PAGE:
Apart form its current publications, John Blake Publishing has a sizeable back list of acclaimed sporting titles. These include biographies of stars such as Roger Federer, WG Grace, Fernando Torres and Frankie Dettori. For more information, visit www.blake.co.uk
Sports Book of the Month
Redemption: From Iron Bars to Ironman By John McAvoy with Mark Turley
Release date: 06th January, 2017
Publisher: Pitch Publishing
Our Price: £11.89
You Save: £5.1 (30%)
Sports books of the year
Today: The top five of 2017
Having whetted the appetite with five of the year’s best sports books (it was numbers ten to six last week), here, with the accompanying roll of drums, are the year’s top five, presented, naturally, in reverse order….
At number five is David Bolchover’s The Greatest Comeback, the story of Béla Guttmann, a man who could justifiably be called football’s first ‘super coach’. However, the tactical abilities which saw him employed by more than twenty clubs during a career that stretched well into his sixties, was only part of his incredible story. His willingness to travel in order to further his football career earned him the nickname “Wandering Jew” (too rarely used in jest), yet his Jewishness is integral to this remarkable and well-researched tale.
4. The Talent Lab by Owen Slot. The turnaround in Great Britain’s Olympic fortunes since Atlanta in 1996 has been nothing short of dramatic. From a miserable return on investment 21 years ago, in 2012, Team GB were third in the medal table; at last year’s Rio Olympics, they took second place. Yet, as Slot shows, it wasn’t as though sport was starved of cash between 1996-2012.
3. A Clear Blue Sky by Johnny Bairstow and Duncan Hamilton is as far from a statistical re-run of JB’s career to date as you could imagine. Instead, readers are presented with a gripping, page-turning evocation of the human spirit, a story of triumph and lots of sadness in the face of extreme adversity.
2. Like The Beautiful Game? which shone a bright spotlight on domestic football’s darkest corners, revealing its distasteful capacity to attract kleptomaniacal club chairmen and administrators for whom greed and incompetence were a way of life, David Conn does an equally impressive job on a global level in The Fall of the House of FIFA.
Hold the drumroll, cue the trumpets…
Number one on our list of 2017’s sports books is Redemption by John McAvoy with Mark Turley. The book features one of the best introductions to a sporting title you’re ever likely to read. Within a few paragraphs, you have an empathy with the narrator embarked on a 106 km foot race from London to Brighton after he explains why tackling such distances appeals. “Endurance sport hinges on pain, which is why it attracts a certain type of athlete,” he says. “You begin an event with your fitness and strength, but you finish it only with stubbornness.”
READ OUR REVIEW OF REDEMPTION HERE:
Redemption features one of the best introductions to a sporting title you’re ever likely to read. Within a few paragraphs, you have an empathy with the narrator embarked on a 106 km foot race from London to Brighton after he explains why tackling such distances appeals.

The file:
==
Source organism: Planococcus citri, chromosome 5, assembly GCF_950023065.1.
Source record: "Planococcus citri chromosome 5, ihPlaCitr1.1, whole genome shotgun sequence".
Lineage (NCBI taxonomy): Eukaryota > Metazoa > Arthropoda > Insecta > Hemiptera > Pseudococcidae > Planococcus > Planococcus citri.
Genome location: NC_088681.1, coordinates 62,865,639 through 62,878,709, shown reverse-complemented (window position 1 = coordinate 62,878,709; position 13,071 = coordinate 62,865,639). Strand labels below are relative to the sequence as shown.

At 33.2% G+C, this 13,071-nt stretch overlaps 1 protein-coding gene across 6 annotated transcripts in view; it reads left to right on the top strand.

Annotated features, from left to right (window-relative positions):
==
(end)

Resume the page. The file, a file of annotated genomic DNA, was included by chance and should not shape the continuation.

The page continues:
“Endurance sport hinges on pain, which is why it attracts a certain type of athlete,” he says. “You begin an event with your fitness and strength, but you finish it only with stubbornness.”
Around ten miles from the finish, he draws level with a female, number 76, who believes she’s in second place. They run together as she tells him how, while recovering from breast cancer which resulted in a double mastectomy, she realised she had ‘never used her body to the fullest’ and so began running longer and longer distances to achieve ‘frequent inspiration’. She wins, although you feel the narrator was happy to let her.
After such an engaging opening, it’s easy to understand how some people have read Redemption in one sitting because you’re prepared for more of the same, a rare, perhaps profound, insight into ultra-running and how it affects the body and mind. Yet what follows comes as a complete surprise.
Unlike other youngsters, whose first memories might be of playing for the school team, embarking on an epic bike, or some other pivotal moment that paved the way for a life in sport, John McAvoy, the narrator, differentiates himself from the mainstream.
“I’m an Ironman,” he declares. “Ironmen go through hell every time they race…maybe I always liked hell.” His defining youthful moment came in 1999 in a pub car park in Dulwich, south east London, for it was here that he handed over £600 to a man with bad teeth and nicotine-stained fingers in return for a sawn-off shotgun and 20 cartridges.
McAvoy comes from a family steeped primarily in crime. When Uncle Billy is released from prison, the narrative could come straight from an episode of the Sopranos, though Billy is adamant that the family are not gangsters.
This crime-soaked back story creates a compelling dimension to what might be called a ‘standard’ sporting tale and it is not long before John finds himself in prison for armed robbery.
His redemption came in the form of physical exercise, specifically indoor rowing. While in gaol, he broke three indoor world rowing records, including the longest-ever continuous row, an astonishing 45 hours. Upon release, he set his sights on becoming a professional Ironman competitor; following the introduction to this gripping book, few would bet against him achieving success in this toughest of athletic pursuits.
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